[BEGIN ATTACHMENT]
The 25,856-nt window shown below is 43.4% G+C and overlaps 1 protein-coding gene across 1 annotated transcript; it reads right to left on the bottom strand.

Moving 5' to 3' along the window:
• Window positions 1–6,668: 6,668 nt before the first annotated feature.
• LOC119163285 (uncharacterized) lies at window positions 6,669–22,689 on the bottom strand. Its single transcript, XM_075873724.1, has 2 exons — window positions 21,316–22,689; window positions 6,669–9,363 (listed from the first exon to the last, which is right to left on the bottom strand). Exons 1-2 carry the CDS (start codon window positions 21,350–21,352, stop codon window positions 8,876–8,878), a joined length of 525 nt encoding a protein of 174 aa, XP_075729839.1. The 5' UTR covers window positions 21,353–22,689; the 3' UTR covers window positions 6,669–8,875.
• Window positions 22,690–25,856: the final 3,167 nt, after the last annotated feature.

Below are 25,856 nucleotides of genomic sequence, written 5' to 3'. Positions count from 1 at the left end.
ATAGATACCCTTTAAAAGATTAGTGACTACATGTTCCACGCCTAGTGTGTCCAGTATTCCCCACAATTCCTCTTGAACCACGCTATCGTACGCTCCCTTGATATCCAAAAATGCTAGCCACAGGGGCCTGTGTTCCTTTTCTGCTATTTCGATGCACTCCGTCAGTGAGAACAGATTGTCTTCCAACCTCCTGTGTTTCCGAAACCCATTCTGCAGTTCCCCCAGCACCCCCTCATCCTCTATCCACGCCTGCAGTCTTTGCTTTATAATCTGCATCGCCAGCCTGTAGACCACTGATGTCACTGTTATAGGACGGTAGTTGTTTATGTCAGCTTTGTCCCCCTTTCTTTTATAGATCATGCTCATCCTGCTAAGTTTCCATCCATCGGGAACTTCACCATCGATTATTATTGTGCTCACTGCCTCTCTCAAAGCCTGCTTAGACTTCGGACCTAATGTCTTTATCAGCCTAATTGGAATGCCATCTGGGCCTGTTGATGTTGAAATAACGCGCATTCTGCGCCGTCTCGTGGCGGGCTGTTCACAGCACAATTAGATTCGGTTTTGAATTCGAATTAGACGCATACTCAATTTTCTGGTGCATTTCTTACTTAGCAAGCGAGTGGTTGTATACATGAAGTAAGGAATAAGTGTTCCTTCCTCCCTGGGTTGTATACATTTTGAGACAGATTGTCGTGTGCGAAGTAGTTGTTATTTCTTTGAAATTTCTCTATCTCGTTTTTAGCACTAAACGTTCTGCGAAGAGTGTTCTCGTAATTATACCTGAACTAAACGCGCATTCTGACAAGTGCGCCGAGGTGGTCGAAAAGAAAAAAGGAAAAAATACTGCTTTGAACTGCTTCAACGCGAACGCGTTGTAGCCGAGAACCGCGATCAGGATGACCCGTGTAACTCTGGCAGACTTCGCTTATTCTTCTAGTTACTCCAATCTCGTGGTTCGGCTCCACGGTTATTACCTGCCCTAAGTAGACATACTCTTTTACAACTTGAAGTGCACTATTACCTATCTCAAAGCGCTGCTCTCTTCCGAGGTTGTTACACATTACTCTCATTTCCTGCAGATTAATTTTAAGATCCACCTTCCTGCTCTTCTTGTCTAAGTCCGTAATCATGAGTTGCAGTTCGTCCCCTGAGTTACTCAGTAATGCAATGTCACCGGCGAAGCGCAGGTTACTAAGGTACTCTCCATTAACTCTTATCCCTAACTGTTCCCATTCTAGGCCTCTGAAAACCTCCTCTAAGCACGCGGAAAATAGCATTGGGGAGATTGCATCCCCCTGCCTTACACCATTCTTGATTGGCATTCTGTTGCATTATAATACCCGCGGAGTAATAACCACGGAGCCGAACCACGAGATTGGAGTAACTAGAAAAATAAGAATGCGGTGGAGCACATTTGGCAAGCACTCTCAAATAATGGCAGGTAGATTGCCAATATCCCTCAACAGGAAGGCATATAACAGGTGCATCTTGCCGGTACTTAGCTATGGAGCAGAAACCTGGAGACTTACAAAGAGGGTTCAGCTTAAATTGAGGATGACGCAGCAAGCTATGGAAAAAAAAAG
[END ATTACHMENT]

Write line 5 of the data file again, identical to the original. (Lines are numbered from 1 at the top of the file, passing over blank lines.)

• Window positions 22,690–25,856: the final 3,167 nt, after the last annotated feature.